The PTA has more power at a school than the superintendent, apparently. Since the age of 20, Amy Mitchell (Mila Kunis) has been a mother. She is the lynchpin of her family—cooking, cleaning, and being a chauffeur in addition to working a demanding part-time job. In other words, she is a good mom, but also underpaid, overworked, and underappreciated.
She’s not the only one. After another overlong PTA meeting led by the prissy Gwendolyn (Christina Applegate), Amy tells her how she really feels. That same night, she meets new friends in Carla (Kathryn Hahn) and Kiki (Kristen Bell), who are in the same overworked and unappreciated boat as she is. Wanting to get away from their maternal responsibilities, the three start doing what they want to do instead of what others expect for them to do. Are they becoming Bad Moms in the process, or just blowing off some much needed steam?
No one doubts the importance and hard jobs mothers (as well as fathers, but in this case, mothers) have. Each and every single one who takes their maternal job seriously needs to be commended. But, does a comedy about mothers eschewing their responsibilities honestly have a lot of legs for the majority of the viewing public? I tend to think not. Bad Moms might resonate a lot with the specific target audience (mothers), but for everyone else, there may not be all that much here.
The writers of The Hangover Trilogy and 21 and Over team up again to write and direct another comedy. Jon Lucas and Scott Moore take on motherhood, with the message being that no mother is a completely perfect mother, nor should they be. The message is a good one, and does make for a feel good moment near the end. However, it is a message that never finds a sweet spot until the end. Does being a “bad mom” mean getting hammered on weeknights, taking the daughter to play hooky, etc? Sort of looks that way.
Yours truly probably wouldn’t have minded the incongruous message as much if there were sizable laughs in Bad Moms. Again, while the intended audience may find the premise full of laughs and zippy dialogue (older women in my theater couldn’t stop laughing), yours truly found most of the movie lacking in energy and in big humor. Additionally, it is also aimless in plot until about the second half, in which finally there becomes some goal that Kunis’ character aspires to obtain.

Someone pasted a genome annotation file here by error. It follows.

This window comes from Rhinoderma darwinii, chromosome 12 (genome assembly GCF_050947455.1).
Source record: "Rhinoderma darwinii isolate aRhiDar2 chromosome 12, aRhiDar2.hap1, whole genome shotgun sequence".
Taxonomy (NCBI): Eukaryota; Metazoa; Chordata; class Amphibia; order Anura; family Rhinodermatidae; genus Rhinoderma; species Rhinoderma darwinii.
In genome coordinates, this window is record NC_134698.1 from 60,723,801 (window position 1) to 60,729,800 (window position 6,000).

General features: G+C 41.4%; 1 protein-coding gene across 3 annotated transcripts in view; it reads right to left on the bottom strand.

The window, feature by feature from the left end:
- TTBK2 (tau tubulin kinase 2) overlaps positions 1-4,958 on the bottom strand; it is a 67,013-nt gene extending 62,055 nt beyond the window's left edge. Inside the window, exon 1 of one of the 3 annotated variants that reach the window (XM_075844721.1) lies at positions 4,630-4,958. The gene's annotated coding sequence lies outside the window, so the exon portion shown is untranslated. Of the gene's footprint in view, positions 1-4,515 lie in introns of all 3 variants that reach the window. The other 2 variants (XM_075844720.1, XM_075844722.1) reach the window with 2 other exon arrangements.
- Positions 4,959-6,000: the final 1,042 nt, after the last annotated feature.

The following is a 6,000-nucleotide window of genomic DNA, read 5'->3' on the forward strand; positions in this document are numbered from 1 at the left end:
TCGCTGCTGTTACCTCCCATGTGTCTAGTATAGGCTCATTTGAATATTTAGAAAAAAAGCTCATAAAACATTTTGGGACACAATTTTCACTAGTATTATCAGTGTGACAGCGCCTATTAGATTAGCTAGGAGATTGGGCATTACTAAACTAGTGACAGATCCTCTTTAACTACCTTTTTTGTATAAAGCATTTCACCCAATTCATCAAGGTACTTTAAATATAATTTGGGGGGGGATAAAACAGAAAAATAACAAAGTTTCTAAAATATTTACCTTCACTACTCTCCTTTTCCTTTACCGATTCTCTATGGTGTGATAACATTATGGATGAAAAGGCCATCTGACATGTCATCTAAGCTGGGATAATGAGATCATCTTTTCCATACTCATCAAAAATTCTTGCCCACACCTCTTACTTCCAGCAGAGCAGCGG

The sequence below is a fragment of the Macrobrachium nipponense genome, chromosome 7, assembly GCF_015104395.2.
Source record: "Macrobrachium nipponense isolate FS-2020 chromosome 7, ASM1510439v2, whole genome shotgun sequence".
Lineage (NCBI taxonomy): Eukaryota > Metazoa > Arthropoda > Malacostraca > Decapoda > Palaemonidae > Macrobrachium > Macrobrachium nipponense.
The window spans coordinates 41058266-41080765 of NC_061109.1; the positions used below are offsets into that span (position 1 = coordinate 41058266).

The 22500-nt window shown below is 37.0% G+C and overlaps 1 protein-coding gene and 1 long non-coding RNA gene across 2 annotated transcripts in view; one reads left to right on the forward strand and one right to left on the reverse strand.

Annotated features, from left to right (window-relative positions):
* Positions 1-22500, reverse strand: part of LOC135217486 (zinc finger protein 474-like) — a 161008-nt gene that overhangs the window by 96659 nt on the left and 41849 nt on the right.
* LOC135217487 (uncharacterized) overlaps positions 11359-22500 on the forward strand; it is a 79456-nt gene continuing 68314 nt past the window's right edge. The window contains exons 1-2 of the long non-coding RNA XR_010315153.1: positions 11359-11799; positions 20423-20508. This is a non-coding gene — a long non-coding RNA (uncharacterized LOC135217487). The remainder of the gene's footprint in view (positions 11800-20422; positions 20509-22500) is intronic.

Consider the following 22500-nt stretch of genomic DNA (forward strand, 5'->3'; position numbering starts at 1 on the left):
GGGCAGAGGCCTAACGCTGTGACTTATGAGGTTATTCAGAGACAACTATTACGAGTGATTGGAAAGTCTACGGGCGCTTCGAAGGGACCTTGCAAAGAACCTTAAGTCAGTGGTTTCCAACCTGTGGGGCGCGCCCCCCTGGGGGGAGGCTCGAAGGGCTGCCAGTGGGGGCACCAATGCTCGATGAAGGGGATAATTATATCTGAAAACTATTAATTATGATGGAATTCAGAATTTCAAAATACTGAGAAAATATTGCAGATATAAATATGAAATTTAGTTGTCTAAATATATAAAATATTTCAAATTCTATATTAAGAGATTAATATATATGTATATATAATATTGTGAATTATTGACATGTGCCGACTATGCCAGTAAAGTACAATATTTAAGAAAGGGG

The cast tries, but they’re probably not as well-equipped to handle such writing shortcomings. As the lead, Mila Kunis grounds the film as needed, and not surprising, is the most relatable and realistic character. Her flanking buddies are filled by Kristen Bell and Kathryn Hahn. Bell’s role is essentially the straightest of the straight woman, while Hahn’s is much more of the wild card, over-the-top variety. Simply put, Hahn’s foul-mouthed, jackhammered character is a character one will either dislike or like; and actually, a large part of the enjoyment of the movie may hang on what side the viewer falls on because she does get a good amount of screentime. Sadly, I fell more on the dislike side.
Taking on the antagonist spot is Applegate, who is the most memorable character as a PTA ice queen. She’s flanked by Jada Pinkett Smith and Annie Mumolo. Comedy doesn’t seem to come naturally to the former, while the latter is playing a dumb henchwoman Nothing needs to be said about the men, who are all dopes, save for Jay Hernandez. There are some unforeseen cameos to be found that add fleeting moments of hilarity.
Bad Moms carries an overall good message, but scattershot humor at best and nonexistent humor at worst. If only a little more motherly love was applied to its other areas.
Photo credits go to etonline.com, highnoblesociety.com, and Today.com
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